12 missteps: the making of an “atheist”… in church


“God opposes the proud but gives grace to the humble.”
Submit yourselves therefore to God. Resist the devil, and he will flee from you.
Draw near to God, and he will draw near to you. Cleanse your hands, you sinners, and purify your hearts, you double-minded.
Be wretched and mourn and weep. Let your laughter be turned to mourning and your joy to gloom.
Humble yourselves before the Lord, and he will exalt you.
James 4.6-10

SOME CHURCHES HAVE BEEN SO UTTERLY DECEIVED BY THE DEVIL’S CUNNING THAT THEY HAVE INADVERTENTLY INCUBATED GENERATIONS SUFFERING FROM SPIRITUAL MALADIES. The very place where we should encounter the healing of Jesus has become, for some, the root of our deepest wounds. We have struggled to cope with the emptiness, the toxicity, the fractured reality, and the pain—through whatever means we could avail ourselves. We taught ourselves to cope as only children could, having been shown no better way.  We gave ourselves to addictive behaviors that provided some temporary relief—at tremendous cost. We sank into depression, anxiety, and unhealthy relationships. “We were really lost.” We tried harder to save ourselves, but the harder we tried the deeper we sank into the pit of destruction.

Those who have struggled down this dark road and survived have left behind a proven path to healing called “the twelve steps.” These fundamental steps find their basis within scripture. To the religious elite, they appear rather elementary. They perceive they are beyond these simple tasks. But for those of us who have been forced to undertake the road to recovery or die, we have found them to be the challenge of our lives. These twelve steps represent simple concepts that challenge us to our core as we strive to implement them in our lives. They are not a checklist, but a lifestyle. The steps map out a discipleship journey into spiritual healing and maturity that any willing soul may successfully navigate. The power of God found within their working can only be accessed by implementing all of them within a community of other believers. There can be no real and lasting results when attempted partially or alone. The steps are by their very nature relational. They represent an honest journey of spiritual transformation from pride to surrender, from fear to faith, and from shame to grace.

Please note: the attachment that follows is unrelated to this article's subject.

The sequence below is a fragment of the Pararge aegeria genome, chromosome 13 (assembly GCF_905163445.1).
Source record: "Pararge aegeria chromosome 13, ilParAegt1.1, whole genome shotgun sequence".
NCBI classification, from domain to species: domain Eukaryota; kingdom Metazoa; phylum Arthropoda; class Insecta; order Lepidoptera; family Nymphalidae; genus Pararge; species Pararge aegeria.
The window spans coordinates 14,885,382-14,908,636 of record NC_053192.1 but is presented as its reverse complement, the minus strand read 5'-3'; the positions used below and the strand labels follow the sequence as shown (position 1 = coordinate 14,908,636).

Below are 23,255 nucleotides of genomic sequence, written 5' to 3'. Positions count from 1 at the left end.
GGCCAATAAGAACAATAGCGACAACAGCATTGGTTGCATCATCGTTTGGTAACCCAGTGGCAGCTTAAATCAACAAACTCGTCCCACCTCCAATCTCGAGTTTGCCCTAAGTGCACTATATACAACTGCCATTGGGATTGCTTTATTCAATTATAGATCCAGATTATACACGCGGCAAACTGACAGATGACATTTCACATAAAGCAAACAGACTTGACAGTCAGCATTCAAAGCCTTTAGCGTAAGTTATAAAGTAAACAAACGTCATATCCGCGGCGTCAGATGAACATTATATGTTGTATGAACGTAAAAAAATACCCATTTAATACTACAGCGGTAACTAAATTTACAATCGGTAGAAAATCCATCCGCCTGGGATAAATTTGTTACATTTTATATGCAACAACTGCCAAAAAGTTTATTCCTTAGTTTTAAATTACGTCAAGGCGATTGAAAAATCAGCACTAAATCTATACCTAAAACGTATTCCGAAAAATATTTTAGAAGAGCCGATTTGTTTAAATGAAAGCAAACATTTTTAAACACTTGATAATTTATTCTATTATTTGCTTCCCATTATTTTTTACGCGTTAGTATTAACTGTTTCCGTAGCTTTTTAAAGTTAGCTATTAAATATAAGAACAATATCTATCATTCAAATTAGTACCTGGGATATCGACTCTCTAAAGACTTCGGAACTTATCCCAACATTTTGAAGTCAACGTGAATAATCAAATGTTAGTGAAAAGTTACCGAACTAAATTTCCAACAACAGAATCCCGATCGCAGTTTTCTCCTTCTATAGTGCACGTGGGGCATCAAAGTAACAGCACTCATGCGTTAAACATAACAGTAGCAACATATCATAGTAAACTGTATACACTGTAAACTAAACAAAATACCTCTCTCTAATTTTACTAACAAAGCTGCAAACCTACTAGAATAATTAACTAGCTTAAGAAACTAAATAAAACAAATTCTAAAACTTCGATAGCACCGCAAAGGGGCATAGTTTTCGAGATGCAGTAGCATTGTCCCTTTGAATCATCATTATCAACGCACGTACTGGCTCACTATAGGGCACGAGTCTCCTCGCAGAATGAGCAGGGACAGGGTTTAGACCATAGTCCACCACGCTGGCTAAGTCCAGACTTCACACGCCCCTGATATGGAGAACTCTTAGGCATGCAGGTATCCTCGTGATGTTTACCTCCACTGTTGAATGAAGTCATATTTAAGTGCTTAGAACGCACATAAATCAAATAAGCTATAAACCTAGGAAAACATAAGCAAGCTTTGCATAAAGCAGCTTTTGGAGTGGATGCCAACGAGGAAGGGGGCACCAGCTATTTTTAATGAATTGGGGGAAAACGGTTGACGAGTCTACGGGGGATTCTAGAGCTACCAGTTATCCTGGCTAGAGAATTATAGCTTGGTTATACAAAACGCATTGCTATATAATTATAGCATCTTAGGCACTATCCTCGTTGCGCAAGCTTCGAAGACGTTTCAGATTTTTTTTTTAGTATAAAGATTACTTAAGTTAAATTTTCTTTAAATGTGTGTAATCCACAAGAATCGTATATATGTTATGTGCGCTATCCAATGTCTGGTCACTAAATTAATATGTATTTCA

The twelve steps are founded upon basic, biblical principles, but they are neither obvious nor intuitive to the average pew warmer. Sadly, many churches have glossed over, completely ignored, or even opposed these life-saving truths. How can that be? How can the church so profoundly fail to be what she was intended to be? How is it that believers find themselves sharing so much in common with the atheist and the agnostic such as fear, doubt, and lack of self-control? The answer should not surprise us—our faith is weak. And our pride is strong. We have avoided those passages of scripture that would truly stretch us and cause us to grow spiritually. Growth comes with pain, sometimes intensely so. In vain we have sought out an easier path. We have tried to convince ourselves that our shell of religious tradition equates to spirituality—but our secret lives betray us.

Some of us have wondered, “How did we get here?” Toward that end, it may be helpful to compare the beliefs and practices we were raised with to the twelve steps. If the twelve steps represent a proven path out of sin into a healthy spiritual life, where might a deviation or two lead us? Where indeed?

It is with sadness that I share with you the 12 missteps according to what I call “DIY Texan/American toxic hyper-conservative religiosity” (if only that weren’t a niche). But it is neither new nor unique to our culture; Jesus encountered much of the same in the first century (Matthew 23). These missteps were taught from the pulpit, in the home, and in between the lines. They were not so much explicitly stated as they were modeled and implied. Some who raised their children in church to follow these missteps wondered as they fell away into sin wanting nothing to do with their parent’s form of religion, finding themselves entirely unable to cope with it. Rarely did anyone convert to our warped religion, and seldom did any convert stay. Do any of these principles sound familiar to you?